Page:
On that basis, Shaan’s takes the gold. They do a pleasant saag paneer (creamed spinach with cheese), moist tandoori chicken, crispy naan bread, spicy lamb and one of the better mulligatawny soups around.
Presentation: When you ask to have your food wrapped, a lot of places just shovel the stuff into a plastic carton. People say you should judge a restaurant by the cleanliness of its toilets; I say check the doggy bag. I appreciate places that take care. Meat should be on top of the rice, not underneath, for example. Apple sauce should not be mixed with caviar.
Asia de Cuba wins here. Oxtail was cleanly separated from salad, salad was separated from calamari.
Décor: N/A. I’ve never been to these places.
Chewability: Leftovers tend to be hard on the teeth. I appreciate something that doesn’t take a lot of mastication. I’m even more impressed when something like steak-which in its normal state takes a good amount of swordsmanship-can be cut with a fork two days after it was originally served.
Peter Luger’s “steak for two” blows everyone away. The steak is tender, with a nice hint of their sweet sauce still on the meat. Contrary to what some say, creamed spinach at room temperature is not bad at all. Luger’s loses points on presentation, though. The steak is shoved into a paper bag like shoes tossed into a trunk.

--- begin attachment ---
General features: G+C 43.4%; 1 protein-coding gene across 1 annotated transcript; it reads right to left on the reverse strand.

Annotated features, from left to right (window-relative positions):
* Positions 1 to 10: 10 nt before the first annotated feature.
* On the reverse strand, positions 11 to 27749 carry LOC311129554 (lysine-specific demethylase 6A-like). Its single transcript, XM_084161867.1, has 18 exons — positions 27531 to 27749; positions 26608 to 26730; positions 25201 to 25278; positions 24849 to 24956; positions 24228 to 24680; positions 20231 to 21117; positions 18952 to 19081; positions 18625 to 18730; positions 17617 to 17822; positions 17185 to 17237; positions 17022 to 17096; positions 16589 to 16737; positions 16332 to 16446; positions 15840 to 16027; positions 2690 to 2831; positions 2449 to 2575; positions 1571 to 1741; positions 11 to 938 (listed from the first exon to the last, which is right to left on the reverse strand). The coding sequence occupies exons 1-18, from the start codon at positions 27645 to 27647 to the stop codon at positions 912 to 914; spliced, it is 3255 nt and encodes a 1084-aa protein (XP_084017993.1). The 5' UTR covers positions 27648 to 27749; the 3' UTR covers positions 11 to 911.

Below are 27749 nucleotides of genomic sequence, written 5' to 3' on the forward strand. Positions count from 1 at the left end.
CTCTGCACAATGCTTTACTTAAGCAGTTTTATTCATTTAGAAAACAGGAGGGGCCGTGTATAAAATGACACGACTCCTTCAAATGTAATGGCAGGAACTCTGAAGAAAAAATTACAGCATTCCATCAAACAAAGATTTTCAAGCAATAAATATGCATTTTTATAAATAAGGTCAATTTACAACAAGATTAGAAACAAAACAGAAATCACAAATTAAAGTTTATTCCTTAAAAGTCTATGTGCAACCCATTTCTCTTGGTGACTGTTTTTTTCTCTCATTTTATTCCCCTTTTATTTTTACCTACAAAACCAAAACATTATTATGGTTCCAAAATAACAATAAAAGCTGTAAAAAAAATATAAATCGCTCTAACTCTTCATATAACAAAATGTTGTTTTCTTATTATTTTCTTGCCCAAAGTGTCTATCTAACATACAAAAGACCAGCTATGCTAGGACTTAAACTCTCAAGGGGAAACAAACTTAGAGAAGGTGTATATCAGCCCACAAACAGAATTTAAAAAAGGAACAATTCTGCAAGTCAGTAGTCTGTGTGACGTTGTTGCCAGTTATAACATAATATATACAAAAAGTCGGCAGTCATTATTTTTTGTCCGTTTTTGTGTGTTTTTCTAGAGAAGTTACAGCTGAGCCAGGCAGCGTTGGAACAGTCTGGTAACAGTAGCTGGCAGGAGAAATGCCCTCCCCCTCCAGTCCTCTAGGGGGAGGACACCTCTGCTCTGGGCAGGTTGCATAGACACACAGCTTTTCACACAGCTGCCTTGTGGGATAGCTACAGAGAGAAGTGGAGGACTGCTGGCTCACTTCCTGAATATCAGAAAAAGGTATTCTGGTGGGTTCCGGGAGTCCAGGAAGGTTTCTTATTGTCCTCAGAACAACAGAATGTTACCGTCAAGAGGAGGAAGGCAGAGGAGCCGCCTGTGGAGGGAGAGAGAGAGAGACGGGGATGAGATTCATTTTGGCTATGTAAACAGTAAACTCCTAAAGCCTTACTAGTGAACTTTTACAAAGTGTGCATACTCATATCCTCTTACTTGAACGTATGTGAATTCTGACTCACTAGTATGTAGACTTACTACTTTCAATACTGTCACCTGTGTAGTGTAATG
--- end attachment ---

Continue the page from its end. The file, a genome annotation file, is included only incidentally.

Longevity: Sushi doesn’t travel. If you don’t happen to own an ice truck, you should eat it the same day. I will say, however, that I once ate Nobu’s toro 48 hours after the fact. It was excellent. I didn’t get sick.
Pó is strong here. My wife brought me some of their gorgonzola tortelloni. Not tortellini, “tortelloni.” It’s bigger. I had to go out of town for a couple of days. When I came back, it was as if Mario Batali had just prepared it. I almost broke out into an aria right there in my boxers.
That’s my list. Other standoutss include:
Paupiette de Sole Catalane at La Côte Basque: The people of Catalan, in Spain near the French border, really know how to cook fish. This dish has an aggressive tomato base with sweet leeks.
Gravalax with black mustard at Aquavit: It’s light and refreshing. The dill makes a bold appearance. What makes it black? Squid ink.
Leg of lamb roasted with fresh mint crust, stuffed artichoke and potato fondant from Le Cirque 2000. I’m not sure what fondant is. I think that bit was missing when I ate it.
Asia de Cuba has a Thai salad that is a nice blend of beef topped with Asian greens, avocado, oranges, noodles and a four-alarm vinaigrette.
Now they say atmosphere makes a place. That’s why, when I unwrap leftovers, I occasionally dim the lights and listen to “Nessun Dorma.” I’m not trying to show off, but I am a big believer in the idea that civilized societies need to entrust certain individuals with positions of authority when it comes to food. My hand is raised.
At the end of the day, it’s about dedication. Rocco DiSpirito at Union Pacific didn’t rise to the top by eating at Taco Bell. It took years of cultivation. Marcus Samuelsson over at Aquavit didn’t take Manhattan by catering to the lowest common denominator. It takes careful attention to detail, and passion. And like everything in this town, it also takes connections. Gaining access to this world of culinary delights doesn’t have to be expensive. You just need a wife like mine who doesn’t eat so much.